Whence Cometh My Help

A couple of weeks ago, I got pulled into a wall war on social media. Actually, I jumped in, and quite foolishly, but I was between one and [number redacted] bourbons, a bit bored, and couldn’t stand seeing this group of six or seven liberals unopposed and congratulating themselves on their progressivism.

One guy and I in particular sparred, and sparred well, running the full gamut of free-market versus socialist thought. It was a fantastic exercise. He was an intelligent guy; I think it’s important that we recognize that attribute in our opponents. He said that “taxes are the glue which holds society together.” I didn’t address this at the time, as it was a sidenote to a much larger argument, and neither of us could be bothered with it. Now that some time has passed, I want to think back on it.

On principle I disagree, along with all libertarians who believe free and voluntary association and contract to be the basis of community, and interaction in general. Society is creatively anarchic by nature and is not something that should be artificially engineered by a coercive government force.

These taxes, which this man says are the glue, he assumed were redistributed as entitlement or welfare payments, which is wrong. And many on the Left also think libertarians are upset that so much of our tax dollars helping poor people, but that’s not quite right, either. The Center on Budget and Policy Priorities reports that of all the things that the Feds spend money on, a puny 5–10% of my federal income tax is spent on poor people, making it the least of my concerns. Man, if only it was being responsibly spent on less fortunate people, I wouldn’t care so much (the forcible seizure aside). I might even be happy to think the government is efficiently using my money to help the poor. 

It’s unfortunate to see how the Left has bought into this fantasy that the government is using most of our tax dollars to help poor people and that those of us who dispute this narrative hate the poor rather than the government’s out-of-control spending. This is a toxic framing of the argument. A false dichotomy of the highest sort.

Speaking of this 5–10% though, I’m sure there are some who genuinely see it as a benevolent use of government rather than a deliberate means of creating state-dependents. But despite good intentions, tax-funded entitlements and welfare have led to a disruption of the community rather than any sort of “glue” effect.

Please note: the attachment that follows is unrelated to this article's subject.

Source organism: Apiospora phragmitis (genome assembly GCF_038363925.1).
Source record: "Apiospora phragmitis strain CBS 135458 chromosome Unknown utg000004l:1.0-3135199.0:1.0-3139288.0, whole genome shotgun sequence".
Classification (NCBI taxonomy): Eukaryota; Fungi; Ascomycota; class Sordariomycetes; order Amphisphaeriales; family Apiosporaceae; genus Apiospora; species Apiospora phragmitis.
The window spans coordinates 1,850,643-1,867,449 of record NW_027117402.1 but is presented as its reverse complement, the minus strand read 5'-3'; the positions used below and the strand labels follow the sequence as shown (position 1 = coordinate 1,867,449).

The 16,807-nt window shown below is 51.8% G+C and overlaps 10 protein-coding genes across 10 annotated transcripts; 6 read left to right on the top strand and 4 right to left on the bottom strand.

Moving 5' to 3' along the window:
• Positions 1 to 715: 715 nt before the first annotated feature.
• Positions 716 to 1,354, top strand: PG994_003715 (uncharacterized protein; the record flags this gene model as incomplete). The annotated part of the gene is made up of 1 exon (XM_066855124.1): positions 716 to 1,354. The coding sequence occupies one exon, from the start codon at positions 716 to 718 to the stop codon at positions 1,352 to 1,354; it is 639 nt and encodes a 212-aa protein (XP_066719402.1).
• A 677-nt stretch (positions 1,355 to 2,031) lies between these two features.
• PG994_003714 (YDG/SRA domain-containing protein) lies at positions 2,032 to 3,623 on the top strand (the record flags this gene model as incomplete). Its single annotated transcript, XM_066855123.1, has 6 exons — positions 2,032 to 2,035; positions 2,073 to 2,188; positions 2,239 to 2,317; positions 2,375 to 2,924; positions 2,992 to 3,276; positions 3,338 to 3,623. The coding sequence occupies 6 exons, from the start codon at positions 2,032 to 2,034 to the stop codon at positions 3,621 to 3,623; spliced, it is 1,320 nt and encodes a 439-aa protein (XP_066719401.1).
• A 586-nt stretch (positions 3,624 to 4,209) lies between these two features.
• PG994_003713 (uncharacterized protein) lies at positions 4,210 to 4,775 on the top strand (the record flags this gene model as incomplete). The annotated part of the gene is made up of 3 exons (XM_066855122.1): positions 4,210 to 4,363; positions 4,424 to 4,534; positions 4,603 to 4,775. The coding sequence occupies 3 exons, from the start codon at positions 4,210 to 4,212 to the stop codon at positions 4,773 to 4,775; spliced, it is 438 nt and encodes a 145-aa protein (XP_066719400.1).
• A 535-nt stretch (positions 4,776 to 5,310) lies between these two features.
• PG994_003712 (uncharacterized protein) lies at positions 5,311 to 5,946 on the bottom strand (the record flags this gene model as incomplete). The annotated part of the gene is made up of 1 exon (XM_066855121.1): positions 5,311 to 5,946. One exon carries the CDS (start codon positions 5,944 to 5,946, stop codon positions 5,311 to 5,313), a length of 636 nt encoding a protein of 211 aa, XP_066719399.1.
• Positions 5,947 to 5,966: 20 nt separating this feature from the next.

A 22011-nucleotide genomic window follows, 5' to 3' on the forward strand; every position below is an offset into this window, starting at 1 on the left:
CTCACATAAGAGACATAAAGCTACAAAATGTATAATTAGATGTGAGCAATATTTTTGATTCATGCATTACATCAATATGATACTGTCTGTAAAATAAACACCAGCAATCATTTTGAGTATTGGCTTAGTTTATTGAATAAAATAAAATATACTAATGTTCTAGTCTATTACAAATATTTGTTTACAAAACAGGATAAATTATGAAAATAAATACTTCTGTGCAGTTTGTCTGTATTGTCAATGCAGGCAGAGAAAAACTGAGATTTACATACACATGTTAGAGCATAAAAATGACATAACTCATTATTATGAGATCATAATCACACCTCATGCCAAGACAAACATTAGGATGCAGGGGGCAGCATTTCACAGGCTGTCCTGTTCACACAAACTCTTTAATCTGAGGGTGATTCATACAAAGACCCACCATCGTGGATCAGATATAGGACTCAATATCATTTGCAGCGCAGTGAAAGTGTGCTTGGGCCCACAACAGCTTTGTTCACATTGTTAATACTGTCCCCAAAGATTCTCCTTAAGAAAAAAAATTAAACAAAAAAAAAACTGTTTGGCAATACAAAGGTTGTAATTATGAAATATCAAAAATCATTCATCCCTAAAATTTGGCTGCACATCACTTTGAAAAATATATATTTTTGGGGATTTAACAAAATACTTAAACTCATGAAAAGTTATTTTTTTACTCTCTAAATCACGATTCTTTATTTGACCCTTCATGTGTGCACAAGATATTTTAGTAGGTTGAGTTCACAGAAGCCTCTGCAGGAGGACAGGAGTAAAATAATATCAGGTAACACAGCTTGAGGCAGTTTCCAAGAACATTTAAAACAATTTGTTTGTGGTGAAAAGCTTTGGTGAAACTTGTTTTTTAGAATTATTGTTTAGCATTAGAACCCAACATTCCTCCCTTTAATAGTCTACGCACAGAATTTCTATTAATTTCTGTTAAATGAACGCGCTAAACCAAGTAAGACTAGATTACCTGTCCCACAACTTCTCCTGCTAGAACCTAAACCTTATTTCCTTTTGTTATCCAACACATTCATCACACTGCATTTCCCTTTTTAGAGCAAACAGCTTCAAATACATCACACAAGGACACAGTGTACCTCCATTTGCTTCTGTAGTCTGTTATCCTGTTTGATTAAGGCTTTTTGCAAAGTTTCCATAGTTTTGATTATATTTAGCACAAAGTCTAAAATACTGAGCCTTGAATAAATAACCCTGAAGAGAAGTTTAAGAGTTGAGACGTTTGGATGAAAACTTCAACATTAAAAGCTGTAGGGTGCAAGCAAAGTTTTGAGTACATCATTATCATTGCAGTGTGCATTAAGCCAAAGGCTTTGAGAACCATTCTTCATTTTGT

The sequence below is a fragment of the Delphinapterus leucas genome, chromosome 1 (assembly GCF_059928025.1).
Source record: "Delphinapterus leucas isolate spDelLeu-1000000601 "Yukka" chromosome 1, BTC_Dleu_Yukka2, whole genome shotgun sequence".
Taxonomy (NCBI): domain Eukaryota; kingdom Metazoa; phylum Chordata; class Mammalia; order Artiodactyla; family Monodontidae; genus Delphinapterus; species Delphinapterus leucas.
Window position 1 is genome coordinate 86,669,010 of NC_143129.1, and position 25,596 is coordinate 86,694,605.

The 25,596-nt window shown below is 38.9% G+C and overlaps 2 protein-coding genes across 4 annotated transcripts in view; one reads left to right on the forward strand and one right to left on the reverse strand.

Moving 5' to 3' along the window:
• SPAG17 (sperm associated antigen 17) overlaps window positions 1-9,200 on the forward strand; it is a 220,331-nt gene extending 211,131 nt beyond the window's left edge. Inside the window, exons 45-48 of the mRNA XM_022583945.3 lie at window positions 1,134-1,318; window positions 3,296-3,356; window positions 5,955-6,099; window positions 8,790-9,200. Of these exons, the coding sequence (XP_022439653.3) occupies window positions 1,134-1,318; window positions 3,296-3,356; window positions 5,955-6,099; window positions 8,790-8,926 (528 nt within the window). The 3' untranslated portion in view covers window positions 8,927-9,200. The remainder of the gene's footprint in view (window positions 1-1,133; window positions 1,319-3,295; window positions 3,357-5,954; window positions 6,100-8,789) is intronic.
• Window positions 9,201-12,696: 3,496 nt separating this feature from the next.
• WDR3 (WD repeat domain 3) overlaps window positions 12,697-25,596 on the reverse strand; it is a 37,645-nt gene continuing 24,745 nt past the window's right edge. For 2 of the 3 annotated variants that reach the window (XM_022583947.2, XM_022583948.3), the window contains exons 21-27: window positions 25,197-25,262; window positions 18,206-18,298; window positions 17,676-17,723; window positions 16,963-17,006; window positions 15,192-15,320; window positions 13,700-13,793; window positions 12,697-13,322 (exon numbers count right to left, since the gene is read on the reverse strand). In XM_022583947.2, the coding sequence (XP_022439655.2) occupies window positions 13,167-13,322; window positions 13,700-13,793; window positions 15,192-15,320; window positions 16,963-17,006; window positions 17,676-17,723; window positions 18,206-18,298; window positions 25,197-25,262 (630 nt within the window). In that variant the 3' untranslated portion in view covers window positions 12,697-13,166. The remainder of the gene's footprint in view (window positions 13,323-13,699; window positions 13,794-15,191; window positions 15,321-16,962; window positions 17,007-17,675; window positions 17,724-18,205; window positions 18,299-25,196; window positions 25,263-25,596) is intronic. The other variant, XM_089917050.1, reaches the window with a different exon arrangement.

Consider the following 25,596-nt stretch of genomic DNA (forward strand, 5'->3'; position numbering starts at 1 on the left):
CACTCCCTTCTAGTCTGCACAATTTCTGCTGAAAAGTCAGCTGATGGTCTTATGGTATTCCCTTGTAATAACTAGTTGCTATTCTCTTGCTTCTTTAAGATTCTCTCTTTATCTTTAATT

The well-intentioned welfare narrative fits eerily into the state’s plan for social engineering, as it seeks to create more dependents who will, in turn, relinquish their autonomy for entitlements. This exchange of freedom for economic safety (or mere comfort) is a rising trend. This, too, acts as a solvent for communal ties. Rather than being forced to turn to the community for assistance, an individual instead turns to the state, the disembodied faceless state that demands no real loyalty or accountability as a community would impose, yet exalts itself as a god and savior. The individual has no feelings of reciprocity or investment, or debt towards the faceless government, as he would towards members of his own town, since the narrative is that the tax revenue was owed to the collector or was taken from some unknown undeserving rich person and rightfully given “to each according to his need”. The entitlement mindset engenders no sense of community—no “glue”—because the person in need only has to entreat a disembodied government, rather than his friends or family with all the expectations of the individual that would bring. In this way, the government keeps the individual dependent upon its blessings, never allowing communal ties to grow too strong.

When the government intervenes this way in the community, it disincentivizes natural social cooperation. Humanity’s innate instinct to help each other in times of turmoil is extinguished by this government intrusion. But it cuts both ways because when we neglect our communal ties, we give the state a plausible justification to expand its power under the guise of benevolence, and further divide our communities till there is only a collection of unrelated individuals who commune only with the sacred state rather than each other. 

ArticleBrian DeLoach